The need for an increasingly tech-savvy workforce will be a defining feature of the Gem State's economy over the next decade, according to a long-term study conducted by the Idaho Department of Labor.
, released Aug. 10, predicts Idaho's job market will grow by approximately 20 percent between 2014 and 2024. The annual job growth rate of 1.8 percent anticipated during that period is three times the national rate of 0.6 percent, and STEM occupations (science, technology, engineering and math) will grow at 2.1 percent. Non-STEM occupations will grow at 1.8 percent per year.
By the end of the study's forecast period, 29 percent of jobs in Idaho will require a bachelor's degree or higher, and 61 percent will require educational attainment over a high-school diploma.
According to the new data, as of 2014 there were more than 14,000 jobs in computer and mathematical fields in Idaho. By 2024, the number of those jobs is expected to increase to 18,354. Work in health care support will grow from 18,170 jobs to 22,421 jobs, while construction jobs will grow at a rate of 2.5 percent for a total of 43,300 jobs. Still, the study found construction lagging behind pre-recession levels—despite the industry's projected robust growth, total employment in the sector is forecast down 13,200 jobs from the high of 56,500 jobs recorded in August 2006.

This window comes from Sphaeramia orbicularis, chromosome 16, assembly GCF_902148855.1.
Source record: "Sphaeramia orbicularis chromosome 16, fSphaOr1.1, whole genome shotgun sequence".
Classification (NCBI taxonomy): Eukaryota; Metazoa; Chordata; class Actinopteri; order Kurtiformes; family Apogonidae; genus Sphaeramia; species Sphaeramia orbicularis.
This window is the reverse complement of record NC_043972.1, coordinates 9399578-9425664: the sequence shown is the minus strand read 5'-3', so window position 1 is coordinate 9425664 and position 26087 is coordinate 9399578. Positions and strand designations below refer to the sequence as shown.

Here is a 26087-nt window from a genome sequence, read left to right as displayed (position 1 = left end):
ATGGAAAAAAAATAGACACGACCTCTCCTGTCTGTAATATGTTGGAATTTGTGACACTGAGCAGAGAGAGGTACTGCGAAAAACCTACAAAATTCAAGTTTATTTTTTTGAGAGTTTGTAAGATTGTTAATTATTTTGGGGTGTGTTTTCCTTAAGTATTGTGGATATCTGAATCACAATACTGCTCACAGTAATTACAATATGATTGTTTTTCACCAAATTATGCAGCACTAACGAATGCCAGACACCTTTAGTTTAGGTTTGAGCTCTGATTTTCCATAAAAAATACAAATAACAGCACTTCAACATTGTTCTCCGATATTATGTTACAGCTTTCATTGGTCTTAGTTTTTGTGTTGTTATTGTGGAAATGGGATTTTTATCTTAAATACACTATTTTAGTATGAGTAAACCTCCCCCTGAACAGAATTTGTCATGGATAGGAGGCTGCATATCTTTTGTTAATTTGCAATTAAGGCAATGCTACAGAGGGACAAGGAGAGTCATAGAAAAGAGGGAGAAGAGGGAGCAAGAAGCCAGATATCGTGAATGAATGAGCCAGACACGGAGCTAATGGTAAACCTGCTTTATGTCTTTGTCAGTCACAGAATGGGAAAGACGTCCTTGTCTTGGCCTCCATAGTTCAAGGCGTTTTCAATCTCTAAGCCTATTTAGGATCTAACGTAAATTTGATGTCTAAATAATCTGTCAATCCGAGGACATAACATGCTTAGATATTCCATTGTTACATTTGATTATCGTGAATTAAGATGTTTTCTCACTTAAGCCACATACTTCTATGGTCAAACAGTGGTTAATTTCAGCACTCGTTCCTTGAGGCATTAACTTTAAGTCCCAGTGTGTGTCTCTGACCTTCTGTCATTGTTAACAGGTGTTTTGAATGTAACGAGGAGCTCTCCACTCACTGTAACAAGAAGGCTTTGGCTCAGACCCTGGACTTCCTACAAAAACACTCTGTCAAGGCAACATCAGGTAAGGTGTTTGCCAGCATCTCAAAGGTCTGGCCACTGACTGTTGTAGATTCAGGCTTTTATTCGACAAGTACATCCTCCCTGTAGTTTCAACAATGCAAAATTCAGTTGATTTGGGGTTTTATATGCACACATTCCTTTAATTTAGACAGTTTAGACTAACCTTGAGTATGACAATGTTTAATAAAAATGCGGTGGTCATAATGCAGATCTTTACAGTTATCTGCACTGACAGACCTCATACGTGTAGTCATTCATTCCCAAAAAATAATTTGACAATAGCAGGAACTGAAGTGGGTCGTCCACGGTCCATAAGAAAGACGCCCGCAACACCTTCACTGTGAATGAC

Changing demographics will also play a role in Idaho's shifting economic landscape. Conditional or alternative "gig" jobs like independent contractors and freelancers will expand, making "other services" the fastest-growing industry during the decade of the study. Services rendered to Baby Boomers will also play a role in the shift as that generation ages and its needs change.